Thursday, January 2, 2014

New Years Day 2014, Part One - Revisits. . . and maybe farewells. . . but a great day none-the-less.

 New Years Day afternoon found me with some time to my self, so I set out with a purpose I had not realized I had in the morning when I started out.

My intent was to go find one new cabin to photograph in Augusta and then head to my cabin for a little while. Once I started driving I realized I, unknowingly had other plans.

I found myself taking one of my favorite drives in one of my favorite parts of our county.
The Femme Osage area of south-western St. Charles County. Daniel Boone country.
Although most of the area and homes are now owned by well-to-do newcomers, most of the area retains much of it's country style. And let's face it, if not for the well-to-do newcomers, many of these old farm buildings would be long gone.

The barn in this picture could easily rank in the top-twenty barns in the country. A giant made of stone, with doorways large enough to drive a double team pulling a wagon right on through.

A panoramic view.
 Also in the wonderful Femme Osage valley are some fantastic old farm houses like this one.
 At the end of the valley where the village of Femme Osage sits is this beautiful UCC church.
Here decked out for Christmas.
 Across the creek from the church is the old stone school house.
 Right next to the cemetery.
 Still in great shape and used as a museum.

 The inside.

Well, after my visit to the Femme Osage valley I found myself heading towards what is really the first cabin I ever built mostly by myself.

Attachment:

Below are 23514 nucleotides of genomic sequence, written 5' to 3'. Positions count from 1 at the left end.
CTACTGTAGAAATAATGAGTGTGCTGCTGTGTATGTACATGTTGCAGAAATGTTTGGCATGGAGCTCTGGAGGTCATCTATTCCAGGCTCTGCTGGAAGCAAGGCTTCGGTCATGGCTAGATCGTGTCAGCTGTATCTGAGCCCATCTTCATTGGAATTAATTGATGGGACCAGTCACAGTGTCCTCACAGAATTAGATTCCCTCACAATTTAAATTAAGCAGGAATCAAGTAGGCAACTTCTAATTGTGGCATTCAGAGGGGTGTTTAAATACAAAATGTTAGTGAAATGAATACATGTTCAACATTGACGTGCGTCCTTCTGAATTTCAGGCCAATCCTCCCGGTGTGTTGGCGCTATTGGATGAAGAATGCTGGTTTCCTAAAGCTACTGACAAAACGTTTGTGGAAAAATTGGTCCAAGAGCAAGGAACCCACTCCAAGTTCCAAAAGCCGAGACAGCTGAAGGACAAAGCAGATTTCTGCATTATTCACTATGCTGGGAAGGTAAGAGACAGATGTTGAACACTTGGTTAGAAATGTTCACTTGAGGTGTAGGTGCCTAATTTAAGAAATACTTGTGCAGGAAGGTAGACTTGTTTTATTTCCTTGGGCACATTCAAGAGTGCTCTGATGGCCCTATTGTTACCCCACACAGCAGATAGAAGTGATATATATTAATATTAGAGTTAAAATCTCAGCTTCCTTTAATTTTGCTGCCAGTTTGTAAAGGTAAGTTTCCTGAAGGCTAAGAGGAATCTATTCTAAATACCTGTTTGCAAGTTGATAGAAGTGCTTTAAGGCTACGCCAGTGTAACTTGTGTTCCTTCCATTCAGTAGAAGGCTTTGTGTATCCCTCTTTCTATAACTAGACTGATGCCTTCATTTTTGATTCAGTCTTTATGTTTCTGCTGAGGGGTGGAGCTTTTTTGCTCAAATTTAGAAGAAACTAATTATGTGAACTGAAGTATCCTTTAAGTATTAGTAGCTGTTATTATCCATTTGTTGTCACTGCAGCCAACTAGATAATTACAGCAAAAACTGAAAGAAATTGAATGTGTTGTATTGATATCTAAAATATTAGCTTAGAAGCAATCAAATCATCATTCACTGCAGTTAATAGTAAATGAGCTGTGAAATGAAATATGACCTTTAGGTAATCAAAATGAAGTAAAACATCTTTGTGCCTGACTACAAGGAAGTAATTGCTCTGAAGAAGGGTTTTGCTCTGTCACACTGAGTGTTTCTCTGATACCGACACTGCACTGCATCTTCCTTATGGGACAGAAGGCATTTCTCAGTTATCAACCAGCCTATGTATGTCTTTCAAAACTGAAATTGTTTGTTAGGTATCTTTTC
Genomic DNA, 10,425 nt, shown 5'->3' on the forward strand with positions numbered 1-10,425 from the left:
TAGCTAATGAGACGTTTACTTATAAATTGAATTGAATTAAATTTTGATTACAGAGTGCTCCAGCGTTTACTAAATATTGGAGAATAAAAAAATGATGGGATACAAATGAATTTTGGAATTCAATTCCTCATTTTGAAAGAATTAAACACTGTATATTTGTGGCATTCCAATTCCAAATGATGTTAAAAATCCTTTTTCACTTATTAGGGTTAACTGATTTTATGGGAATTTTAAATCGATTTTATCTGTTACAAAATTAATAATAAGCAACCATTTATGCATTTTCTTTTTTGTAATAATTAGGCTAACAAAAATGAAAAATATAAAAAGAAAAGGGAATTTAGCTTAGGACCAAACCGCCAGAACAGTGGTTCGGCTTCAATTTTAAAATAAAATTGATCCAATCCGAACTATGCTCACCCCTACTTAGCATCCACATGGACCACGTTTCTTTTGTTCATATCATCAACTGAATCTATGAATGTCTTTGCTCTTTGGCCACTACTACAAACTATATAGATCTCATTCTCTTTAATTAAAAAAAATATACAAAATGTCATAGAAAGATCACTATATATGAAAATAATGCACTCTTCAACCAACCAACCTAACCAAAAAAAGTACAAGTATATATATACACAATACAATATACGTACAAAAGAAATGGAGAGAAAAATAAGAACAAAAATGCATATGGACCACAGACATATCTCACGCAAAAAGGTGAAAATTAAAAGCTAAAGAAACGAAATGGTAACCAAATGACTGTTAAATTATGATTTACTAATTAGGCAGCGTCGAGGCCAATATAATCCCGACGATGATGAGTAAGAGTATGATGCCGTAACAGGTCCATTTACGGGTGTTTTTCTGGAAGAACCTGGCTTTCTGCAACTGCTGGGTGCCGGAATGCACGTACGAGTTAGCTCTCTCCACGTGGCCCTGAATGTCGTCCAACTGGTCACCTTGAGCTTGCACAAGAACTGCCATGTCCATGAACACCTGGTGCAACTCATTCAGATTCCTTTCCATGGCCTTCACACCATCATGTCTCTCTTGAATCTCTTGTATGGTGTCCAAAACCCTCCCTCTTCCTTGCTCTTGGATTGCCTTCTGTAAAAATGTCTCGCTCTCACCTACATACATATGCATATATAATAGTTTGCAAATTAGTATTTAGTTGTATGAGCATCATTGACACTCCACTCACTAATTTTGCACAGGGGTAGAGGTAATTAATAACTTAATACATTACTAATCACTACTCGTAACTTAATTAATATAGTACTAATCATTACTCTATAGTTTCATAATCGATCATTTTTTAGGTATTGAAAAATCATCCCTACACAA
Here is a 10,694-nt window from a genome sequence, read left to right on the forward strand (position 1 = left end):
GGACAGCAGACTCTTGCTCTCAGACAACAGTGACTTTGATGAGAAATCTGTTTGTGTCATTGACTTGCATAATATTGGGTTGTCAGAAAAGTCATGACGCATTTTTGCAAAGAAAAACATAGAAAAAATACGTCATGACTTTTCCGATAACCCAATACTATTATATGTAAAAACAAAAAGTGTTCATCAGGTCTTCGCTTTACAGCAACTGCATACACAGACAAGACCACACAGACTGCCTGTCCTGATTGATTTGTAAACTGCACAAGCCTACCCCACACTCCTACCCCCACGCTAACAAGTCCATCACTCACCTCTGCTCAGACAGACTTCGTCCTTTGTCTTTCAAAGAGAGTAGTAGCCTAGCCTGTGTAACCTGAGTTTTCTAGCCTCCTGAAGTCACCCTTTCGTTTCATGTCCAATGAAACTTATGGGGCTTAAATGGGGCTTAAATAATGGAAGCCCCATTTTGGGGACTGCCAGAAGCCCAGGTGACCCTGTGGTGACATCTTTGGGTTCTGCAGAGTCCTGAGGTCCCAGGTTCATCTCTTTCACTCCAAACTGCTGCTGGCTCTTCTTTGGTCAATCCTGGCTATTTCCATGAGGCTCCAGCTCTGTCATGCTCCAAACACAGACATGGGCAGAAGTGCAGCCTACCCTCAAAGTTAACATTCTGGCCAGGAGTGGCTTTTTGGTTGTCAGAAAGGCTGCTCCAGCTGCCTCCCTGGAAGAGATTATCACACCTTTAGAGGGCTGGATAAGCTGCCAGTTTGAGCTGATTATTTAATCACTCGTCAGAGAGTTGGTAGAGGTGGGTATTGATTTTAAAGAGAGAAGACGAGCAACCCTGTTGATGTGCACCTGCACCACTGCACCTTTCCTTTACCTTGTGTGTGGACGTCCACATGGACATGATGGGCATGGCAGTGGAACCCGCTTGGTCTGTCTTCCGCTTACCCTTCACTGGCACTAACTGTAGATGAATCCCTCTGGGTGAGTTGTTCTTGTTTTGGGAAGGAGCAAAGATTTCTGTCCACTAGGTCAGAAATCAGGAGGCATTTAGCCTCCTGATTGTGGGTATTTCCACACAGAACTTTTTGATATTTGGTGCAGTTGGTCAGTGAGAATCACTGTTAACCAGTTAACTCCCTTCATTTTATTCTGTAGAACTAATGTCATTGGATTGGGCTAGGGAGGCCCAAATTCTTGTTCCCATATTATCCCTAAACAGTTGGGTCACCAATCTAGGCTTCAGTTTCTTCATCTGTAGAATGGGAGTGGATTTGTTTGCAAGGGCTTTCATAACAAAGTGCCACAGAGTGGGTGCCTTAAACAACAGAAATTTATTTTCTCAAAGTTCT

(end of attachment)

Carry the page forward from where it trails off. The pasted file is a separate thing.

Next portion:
I wrote about that time in my life here, earlier this year in this blog.

I had not walked back to it for probably about six years.

And in a way I wanted to check it out and see what kind of shape it was in, and if in good shape, I hoped some day to take daughter back to it and show her where all this log cabin silliness got started.

As I approached through the woods, it didn't look any different than the last time I had been.
 Even as I got closer it seemed pretty intact.
 But as I walked around the side with the drive I could see the condition was much in distress.
 A tree limb had fallen on the roof damaging the window and much of the chinking on this one side.

Luckily the tin on the roof was fairly new, otherwise the limb would have done more damage.

Now it should be stated here, that the people responsible for this cabin are also the ones mentioned in this post. Again, I am not going to assume their situation, but. . . .
Although dusty and dirty, the interior was almost a time-capsule of the many years ago when I also used it.
The old scout semaphore flags still hung on the wall.
 The bunks I had rescued from another site were still ready to be used.
Our tattered flag still hung behind.

The cook gear we used, still on the shelves.

But it has not been used in a long time.
The tree had done a lot of damage to this one side, chinking gone, window broken.
 At 35 years of age, and only a couple of hundred dollars spent while building it and after all this lack of use, it is holding up well, and could still be a fun little rustic getaway.
The damage is not beyond repair. But I do not see the current owners caring.

Back in the early 80's we even did a couple family Thanksgivings here.
 I don't think I will take daughter to see it. I like the way it looked in the older pictures better.
 The walls still twist and bend and all the windows kind of lean a different way. . . .
The view as I walk away.
Will it be the last time I see it standing?

So my day started visiting old sites and memories.
But part two, tomorrow, will find me exploring new 'old' sites.

See ya then.

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